We have developed a new quantitative method to estimate paleohorizontal in granitic plutons using the aluminum-in-hornblende (AH) barometer. The method is used to correct previously published paleomagnetic data from the 93–96 Ma Mount Stuart batholith of the Cascades Mountains, Washington State, for the effects of postemplacement tilting. AH barometry was done on 46 samples from the batholith using the compositions of hornblende rims coexisting with the full mineral assemblage required for pressure estimation. High-contrast back-scattered electron imaging was used to ensure that the analyzed hornblendes were not significantly affected by subsolidus alteration.
The success of the AH barometry is indicated by two observations. First, increases in the Al content of the hornblendes are governed almost entirely by a pressure-sensitive tschermak-type substitution. Second, amphibole-plagioclase thermometry indicates that assemblage equilibration occurred at or very near magmatic conditions (≈650°C) and that temperature has a negligible effect on our pressure estimates. AH barometry results indicate that the depth of crystallization across the batholith decreases systematically from ≈0.3 GPa in the northwest to ≈0.15 GPa in the southeast, consistent with independent barometry for the contact aureole of the batholith and regional structural and stratigraphic relations. Using a best-fit planar-tilt model and bootstrap analysis of uncertainties, we estimate that the paleohorizontal plane has a strike of 43° ± 30.4° and dip of 7° ± 2.0° southeast (±95% confidence).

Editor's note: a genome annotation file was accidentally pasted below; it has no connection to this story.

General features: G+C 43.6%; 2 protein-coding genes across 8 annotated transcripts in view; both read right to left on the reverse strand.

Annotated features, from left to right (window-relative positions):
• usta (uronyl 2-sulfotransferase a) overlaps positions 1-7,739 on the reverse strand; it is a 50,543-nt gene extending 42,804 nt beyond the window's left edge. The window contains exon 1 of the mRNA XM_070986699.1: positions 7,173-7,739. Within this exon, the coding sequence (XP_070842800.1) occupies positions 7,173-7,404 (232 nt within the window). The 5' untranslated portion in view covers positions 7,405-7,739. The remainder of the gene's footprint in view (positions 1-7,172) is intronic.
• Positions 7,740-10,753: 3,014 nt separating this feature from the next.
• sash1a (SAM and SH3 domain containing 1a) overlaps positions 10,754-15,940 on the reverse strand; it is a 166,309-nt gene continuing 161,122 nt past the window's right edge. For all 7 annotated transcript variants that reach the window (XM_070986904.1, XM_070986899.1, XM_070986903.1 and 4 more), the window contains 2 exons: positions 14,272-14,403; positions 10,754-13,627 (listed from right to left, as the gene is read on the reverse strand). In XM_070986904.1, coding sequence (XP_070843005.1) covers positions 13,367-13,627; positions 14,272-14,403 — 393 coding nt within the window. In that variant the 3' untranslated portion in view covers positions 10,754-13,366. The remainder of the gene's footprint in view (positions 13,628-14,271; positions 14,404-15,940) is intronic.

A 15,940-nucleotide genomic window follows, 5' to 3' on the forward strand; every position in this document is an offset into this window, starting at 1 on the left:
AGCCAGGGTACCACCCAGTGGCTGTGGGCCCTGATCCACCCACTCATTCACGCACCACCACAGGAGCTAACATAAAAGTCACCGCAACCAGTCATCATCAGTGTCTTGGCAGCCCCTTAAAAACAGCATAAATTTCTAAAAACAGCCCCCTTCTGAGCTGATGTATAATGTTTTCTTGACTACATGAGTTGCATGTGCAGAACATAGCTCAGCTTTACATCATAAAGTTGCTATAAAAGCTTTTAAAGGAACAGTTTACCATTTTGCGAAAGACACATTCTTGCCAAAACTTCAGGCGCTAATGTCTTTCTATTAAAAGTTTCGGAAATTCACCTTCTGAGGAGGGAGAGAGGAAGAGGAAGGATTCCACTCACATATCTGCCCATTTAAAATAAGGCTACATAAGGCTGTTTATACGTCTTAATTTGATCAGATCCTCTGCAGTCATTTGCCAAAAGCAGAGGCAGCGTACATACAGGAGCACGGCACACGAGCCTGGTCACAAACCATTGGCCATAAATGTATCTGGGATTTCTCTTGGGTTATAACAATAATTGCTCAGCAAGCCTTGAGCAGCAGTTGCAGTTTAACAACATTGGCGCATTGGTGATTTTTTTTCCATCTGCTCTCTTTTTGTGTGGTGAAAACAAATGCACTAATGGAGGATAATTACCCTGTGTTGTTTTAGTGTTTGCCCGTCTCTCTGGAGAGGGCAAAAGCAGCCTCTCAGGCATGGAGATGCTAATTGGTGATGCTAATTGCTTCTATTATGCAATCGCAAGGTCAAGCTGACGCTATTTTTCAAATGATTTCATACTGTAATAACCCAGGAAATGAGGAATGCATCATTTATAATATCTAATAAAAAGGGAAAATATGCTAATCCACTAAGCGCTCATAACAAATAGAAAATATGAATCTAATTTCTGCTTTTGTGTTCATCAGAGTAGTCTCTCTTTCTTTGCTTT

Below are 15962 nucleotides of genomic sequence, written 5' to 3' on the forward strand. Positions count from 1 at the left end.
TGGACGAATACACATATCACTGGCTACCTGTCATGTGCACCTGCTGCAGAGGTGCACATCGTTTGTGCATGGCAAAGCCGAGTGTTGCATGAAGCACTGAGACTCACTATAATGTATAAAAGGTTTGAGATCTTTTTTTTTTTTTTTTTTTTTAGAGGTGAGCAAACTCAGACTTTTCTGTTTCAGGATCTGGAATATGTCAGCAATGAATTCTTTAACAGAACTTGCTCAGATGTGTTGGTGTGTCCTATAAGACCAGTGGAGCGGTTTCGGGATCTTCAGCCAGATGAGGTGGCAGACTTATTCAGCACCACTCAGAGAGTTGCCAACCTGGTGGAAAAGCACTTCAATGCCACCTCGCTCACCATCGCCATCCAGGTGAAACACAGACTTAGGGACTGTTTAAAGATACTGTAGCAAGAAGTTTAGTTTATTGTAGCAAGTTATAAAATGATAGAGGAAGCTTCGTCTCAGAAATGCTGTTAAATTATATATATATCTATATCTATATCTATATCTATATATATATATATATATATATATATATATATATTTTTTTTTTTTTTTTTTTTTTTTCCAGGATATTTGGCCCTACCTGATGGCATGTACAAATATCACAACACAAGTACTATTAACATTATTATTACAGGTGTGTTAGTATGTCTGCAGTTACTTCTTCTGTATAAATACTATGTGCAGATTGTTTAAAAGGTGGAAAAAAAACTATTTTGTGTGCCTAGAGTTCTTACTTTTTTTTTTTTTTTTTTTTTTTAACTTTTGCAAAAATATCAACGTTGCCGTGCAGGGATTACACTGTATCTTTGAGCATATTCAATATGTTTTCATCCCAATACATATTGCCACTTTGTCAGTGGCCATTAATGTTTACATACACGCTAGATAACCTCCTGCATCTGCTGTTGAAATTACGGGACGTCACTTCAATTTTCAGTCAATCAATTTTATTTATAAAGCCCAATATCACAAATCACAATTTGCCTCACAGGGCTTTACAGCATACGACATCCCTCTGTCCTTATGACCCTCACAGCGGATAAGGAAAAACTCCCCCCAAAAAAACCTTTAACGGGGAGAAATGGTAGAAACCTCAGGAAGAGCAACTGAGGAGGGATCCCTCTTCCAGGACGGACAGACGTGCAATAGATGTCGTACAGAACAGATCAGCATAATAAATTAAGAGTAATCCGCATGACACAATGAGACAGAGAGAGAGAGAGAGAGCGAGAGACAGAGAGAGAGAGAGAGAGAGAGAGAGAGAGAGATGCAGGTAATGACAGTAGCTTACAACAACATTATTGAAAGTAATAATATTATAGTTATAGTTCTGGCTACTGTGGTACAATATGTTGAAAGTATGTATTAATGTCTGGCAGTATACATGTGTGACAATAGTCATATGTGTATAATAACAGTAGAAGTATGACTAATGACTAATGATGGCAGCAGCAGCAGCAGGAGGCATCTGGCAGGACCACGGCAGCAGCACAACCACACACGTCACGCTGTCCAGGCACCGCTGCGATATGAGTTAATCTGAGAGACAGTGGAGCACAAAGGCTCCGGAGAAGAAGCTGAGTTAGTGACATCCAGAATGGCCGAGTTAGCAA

Our estimated paleohorizontal allows us to restore the paleomagnetic data of Beck et al. (1981) and to estimate the original paleolatitude of the Mount Stuart batholith. Beck et al. found that the southern part of the batholith yielded a number of sites with a well-defined high-coercivity remanence. The carrier of this remanence was not resolved, but the following four lines of evidence strongly suggest that the published directions were acquired shortly after emplacement of the batholith. (1) The “stable” sites all came from the shallowest and most rapidly cooled portions of the batholith as indicated by our AH results and concordant K/Ar ages for hornblende/biotite pairs. (2) The high coercivity component was always normal in polarity, which is consistent with emplacement of the Mount Stuart batholith at the end of the Cretaceous long normal. (3) Sites from the batholith and the contact aureole gave similar directions. (4) The directions show no indication of tilt-related smearing. After restoration, the paleomagnetic data indicate 42° ± 11° clockwise rotation and 3100 ± 600 km of northward offset (±95% confidence). This result verifies Beck et al.'s original interpretation that the Mount Stuart batholith originated at the paleolatitude of northern Mexico.